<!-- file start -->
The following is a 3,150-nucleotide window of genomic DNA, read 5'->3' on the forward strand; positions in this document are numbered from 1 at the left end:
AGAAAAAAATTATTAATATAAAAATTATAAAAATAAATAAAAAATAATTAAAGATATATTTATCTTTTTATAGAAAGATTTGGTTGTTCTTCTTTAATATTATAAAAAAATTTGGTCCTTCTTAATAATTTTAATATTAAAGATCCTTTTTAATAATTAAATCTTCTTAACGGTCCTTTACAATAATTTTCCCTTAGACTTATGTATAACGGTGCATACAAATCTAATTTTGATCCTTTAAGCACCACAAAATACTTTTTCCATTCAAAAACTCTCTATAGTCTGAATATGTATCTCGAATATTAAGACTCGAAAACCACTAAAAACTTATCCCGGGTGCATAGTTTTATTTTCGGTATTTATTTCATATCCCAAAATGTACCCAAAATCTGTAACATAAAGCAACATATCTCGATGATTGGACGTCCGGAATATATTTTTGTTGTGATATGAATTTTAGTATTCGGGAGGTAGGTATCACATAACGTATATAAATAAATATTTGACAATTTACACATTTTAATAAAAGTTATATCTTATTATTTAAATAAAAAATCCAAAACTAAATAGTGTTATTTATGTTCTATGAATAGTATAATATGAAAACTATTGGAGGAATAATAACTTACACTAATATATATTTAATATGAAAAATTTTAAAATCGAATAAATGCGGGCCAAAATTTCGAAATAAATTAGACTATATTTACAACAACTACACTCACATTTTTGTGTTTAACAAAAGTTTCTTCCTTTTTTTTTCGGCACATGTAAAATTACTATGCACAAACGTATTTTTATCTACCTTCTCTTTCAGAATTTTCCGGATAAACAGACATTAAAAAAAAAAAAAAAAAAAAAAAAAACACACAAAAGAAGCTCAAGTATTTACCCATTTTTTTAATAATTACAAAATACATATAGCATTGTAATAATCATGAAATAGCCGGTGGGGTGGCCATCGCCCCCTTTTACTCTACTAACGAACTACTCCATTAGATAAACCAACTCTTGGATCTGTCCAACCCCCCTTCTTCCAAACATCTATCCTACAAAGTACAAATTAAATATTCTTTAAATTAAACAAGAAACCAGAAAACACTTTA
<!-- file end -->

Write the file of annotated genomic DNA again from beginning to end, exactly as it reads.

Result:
The following is a 3,150-nucleotide window of genomic DNA, read 5'->3' on the forward strand; positions in this document are numbered from 1 at the left end:
AGAAAAAAATTATTAATATAAAAATTATAAAAATAAATAAAAAATAATTAAAGATATATTTATCTTTTTATAGAAAGATTTGGTTGTTCTTCTTTAATATTATAAAAAAATTTGGTCCTTCTTAATAATTTTAATATTAAAGATCCTTTTTAATAATTAAATCTTCTTAACGGTCCTTTACAATAATTTTCCCTTAGACTTATGTATAACGGTGCATACAAATCTAATTTTGATCCTTTAAGCACCACAAAATACTTTTTCCATTCAAAAACTCTCTATAGTCTGAATATGTATCTCGAATATTAAGACTCGAAAACCACTAAAAACTTATCCCGGGTGCATAGTTTTATTTTCGGTATTTATTTCATATCCCAAAATGTACCCAAAATCTGTAACATAAAGCAACATATCTCGATGATTGGACGTCCGGAATATATTTTTGTTGTGATATGAATTTTAGTATTCGGGAGGTAGGTATCACATAACGTATATAAATAAATATTTGACAATTTACACATTTTAATAAAAGTTATATCTTATTATTTAAATAAAAAATCCAAAACTAAATAGTGTTATTTATGTTCTATGAATAGTATAATATGAAAACTATTGGAGGAATAATAACTTACACTAATATATATTTAATATGAAAAATTTTAAAATCGAATAAATGCGGGCCAAAATTTCGAAATAAATTAGACTATATTTACAACAACTACACTCACATTTTTGTGTTTAACAAAAGTTTCTTCCTTTTTTTTTCGGCACATGTAAAATTACTATGCACAAACGTATTTTTATCTACCTTCTCTTTCAGAATTTTCCGGATAAACAGACATTAAAAAAAAAAAAAAAAAAAAAAAAAACACACAAAAGAAGCTCAAGTATTTACCCATTTTTTTAATAATTACAAAATACATATAGCATTGTAATAATCATGAAATAGCCGGTGGGGTGGCCATCGCCCCCTTTTACTCTACTAACGAACTACTCCATTAGATAAACCAACTCTTGGATCTGTCCAACCCCCCTTCTTCCAAACATCTATCCTACAAAGTACAAATTAAATATTCTTTAAATTAAACAAGAAACCAGAAAACACTTTA